Back in the prehistoric '70s, "jam band" was not yet an operative term. Outfits loosely grouped as "progressive" featured extended instrumentals, expanded melodies, and highly orchestrated arrangements. Most bands of this persuasion were fronted by multiple keyboards -- as well as guitar.
Formed in 1969, Brit quartet Wishbone Ash managed much of the same acrobatics with the classic two guitars, bass, and drums configuration. Like the quintessential proto-jammers the Allman Brothers, Wishbone Ash locked onto a twin-lead-guitar signature. The tandem of Andy Powell and Ted Turner highlighted well-received early '70s releases like Pilgrimage and Argus, expanding the band's palette by occasionally going acoustic. Powell additionally distinguished himself by brandishing a Gibson Flying V, rivaling blues master Albert King for association with the distinctively styled axe.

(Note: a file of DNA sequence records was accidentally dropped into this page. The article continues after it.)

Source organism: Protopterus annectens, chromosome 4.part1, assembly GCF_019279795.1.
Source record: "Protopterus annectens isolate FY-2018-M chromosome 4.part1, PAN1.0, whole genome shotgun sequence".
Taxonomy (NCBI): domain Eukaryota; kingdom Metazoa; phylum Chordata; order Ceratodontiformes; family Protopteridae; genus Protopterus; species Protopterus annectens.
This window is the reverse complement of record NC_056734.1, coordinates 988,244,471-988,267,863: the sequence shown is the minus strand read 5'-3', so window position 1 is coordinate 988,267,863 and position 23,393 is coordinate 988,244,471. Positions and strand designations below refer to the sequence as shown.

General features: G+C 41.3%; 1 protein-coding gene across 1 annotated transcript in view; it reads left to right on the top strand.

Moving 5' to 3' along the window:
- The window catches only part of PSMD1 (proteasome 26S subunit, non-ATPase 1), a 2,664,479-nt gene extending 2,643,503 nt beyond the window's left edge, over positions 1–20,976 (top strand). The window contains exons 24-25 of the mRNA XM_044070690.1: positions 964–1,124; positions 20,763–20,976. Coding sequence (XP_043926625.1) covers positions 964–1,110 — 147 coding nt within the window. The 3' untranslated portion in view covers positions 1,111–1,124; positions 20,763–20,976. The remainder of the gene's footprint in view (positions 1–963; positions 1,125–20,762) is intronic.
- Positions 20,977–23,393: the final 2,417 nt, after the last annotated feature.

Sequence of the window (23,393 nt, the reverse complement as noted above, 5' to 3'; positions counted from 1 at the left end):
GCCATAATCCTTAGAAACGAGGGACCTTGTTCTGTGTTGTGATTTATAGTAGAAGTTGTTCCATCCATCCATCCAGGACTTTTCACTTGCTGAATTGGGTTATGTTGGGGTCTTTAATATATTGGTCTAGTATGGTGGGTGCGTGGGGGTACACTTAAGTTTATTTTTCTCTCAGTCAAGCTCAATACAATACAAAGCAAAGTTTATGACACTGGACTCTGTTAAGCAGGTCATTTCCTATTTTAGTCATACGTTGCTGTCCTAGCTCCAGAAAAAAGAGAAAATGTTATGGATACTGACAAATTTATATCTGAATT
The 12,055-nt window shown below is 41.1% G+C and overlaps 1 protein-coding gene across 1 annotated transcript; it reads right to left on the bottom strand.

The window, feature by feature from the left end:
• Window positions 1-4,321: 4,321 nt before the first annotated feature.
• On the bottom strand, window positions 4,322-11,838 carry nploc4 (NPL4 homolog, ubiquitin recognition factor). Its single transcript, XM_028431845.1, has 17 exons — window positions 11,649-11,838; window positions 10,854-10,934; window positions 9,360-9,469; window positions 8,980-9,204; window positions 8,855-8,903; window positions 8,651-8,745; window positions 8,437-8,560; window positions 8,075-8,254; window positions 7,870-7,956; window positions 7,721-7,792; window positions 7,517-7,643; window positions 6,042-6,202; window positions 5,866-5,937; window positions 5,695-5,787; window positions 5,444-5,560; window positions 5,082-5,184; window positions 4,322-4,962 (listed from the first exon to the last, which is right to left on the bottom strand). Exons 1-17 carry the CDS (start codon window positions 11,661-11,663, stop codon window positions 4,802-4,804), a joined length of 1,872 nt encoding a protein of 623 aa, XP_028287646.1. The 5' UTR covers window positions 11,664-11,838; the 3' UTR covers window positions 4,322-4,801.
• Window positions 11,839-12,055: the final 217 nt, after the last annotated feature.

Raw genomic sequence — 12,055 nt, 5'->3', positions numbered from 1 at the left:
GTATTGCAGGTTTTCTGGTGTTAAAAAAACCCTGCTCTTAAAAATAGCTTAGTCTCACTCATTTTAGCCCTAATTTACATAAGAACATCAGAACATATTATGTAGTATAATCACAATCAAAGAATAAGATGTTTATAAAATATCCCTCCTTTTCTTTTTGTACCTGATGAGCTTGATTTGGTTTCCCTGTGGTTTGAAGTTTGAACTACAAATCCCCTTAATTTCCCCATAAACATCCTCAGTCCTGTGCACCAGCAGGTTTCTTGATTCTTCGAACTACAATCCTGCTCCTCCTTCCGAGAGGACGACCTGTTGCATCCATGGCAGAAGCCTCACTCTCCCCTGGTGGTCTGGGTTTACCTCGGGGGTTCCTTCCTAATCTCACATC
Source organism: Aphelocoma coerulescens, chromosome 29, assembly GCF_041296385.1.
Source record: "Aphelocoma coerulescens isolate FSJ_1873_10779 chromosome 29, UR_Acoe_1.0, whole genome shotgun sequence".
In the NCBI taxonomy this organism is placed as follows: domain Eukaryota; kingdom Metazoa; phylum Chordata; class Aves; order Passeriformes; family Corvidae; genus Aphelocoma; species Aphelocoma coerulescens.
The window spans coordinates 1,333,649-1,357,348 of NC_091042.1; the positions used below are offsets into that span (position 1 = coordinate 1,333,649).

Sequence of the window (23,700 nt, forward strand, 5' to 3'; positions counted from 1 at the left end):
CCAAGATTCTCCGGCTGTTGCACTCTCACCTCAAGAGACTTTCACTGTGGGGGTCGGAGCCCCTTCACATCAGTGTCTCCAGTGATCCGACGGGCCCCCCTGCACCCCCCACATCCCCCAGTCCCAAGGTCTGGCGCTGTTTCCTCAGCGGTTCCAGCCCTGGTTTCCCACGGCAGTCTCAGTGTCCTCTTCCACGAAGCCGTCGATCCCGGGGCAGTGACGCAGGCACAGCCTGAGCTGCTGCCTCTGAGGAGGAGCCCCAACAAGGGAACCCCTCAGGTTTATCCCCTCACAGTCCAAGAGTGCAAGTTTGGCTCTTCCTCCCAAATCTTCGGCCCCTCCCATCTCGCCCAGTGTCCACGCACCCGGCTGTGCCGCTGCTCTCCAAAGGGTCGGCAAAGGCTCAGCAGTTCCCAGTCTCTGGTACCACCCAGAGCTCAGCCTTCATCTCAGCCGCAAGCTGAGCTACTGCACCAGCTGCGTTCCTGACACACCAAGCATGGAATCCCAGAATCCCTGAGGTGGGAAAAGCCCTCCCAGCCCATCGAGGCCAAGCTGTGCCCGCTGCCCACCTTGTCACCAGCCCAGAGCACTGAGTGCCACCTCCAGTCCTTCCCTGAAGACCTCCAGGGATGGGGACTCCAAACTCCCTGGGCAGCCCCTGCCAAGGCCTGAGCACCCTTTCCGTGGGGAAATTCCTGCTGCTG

The band has survived for three and a half decades, reconstituting itself periodically. Powell has been the constant, with such successive members as bassists John Wetton (King Crimson, Roxy Music) and onetime Spider From Mars, Trevor Bolder. The current lineup, most of which has been intact for all of this century, consists of Powell, bassist Bob Skeat, drummer Ray Weston, and guitarist Muddy Manninen. The band's catalog now approaches 40 albums, including forthcoming live and studio discs.